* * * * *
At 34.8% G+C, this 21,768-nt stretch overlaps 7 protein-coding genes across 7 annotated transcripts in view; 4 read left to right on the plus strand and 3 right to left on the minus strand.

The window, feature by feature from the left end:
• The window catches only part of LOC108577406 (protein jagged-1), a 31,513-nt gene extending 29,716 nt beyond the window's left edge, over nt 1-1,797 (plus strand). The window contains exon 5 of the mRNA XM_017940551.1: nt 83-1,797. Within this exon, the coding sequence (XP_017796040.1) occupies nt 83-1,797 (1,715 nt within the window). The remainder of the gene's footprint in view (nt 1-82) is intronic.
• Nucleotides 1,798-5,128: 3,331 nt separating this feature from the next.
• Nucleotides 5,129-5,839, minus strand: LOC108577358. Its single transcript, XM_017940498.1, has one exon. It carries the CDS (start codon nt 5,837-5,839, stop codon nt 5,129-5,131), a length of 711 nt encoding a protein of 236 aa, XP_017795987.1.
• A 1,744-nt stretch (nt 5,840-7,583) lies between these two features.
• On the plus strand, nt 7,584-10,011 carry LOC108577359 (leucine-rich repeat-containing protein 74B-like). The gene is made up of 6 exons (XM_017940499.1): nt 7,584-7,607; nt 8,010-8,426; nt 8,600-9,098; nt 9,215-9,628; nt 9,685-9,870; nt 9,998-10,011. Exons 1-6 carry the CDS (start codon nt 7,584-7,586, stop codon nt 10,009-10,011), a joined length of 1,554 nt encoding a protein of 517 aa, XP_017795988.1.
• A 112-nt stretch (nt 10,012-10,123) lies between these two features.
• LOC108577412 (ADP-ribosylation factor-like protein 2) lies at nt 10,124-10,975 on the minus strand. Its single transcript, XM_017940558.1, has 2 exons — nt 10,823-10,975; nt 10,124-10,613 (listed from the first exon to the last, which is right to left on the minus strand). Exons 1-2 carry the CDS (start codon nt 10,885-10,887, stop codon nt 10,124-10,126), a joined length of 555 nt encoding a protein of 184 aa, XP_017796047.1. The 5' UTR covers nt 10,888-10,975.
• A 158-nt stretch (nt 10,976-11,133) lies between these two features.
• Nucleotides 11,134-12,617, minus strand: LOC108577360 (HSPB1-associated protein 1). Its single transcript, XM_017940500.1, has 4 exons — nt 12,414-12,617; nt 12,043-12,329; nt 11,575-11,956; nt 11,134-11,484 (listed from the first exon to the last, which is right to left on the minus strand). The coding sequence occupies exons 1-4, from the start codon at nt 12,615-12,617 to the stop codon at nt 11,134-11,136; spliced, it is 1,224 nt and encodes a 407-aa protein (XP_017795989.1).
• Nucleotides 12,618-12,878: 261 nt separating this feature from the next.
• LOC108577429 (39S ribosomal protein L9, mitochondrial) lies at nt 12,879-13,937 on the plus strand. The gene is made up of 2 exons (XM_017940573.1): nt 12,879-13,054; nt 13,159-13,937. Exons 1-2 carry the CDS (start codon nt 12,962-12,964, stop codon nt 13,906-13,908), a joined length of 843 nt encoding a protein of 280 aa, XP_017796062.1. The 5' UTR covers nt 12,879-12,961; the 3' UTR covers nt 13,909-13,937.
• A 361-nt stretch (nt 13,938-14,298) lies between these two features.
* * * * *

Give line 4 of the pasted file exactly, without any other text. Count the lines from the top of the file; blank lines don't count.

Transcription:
• Nucleotides 1,798-5,128: 3,331 nt separating this feature from the next.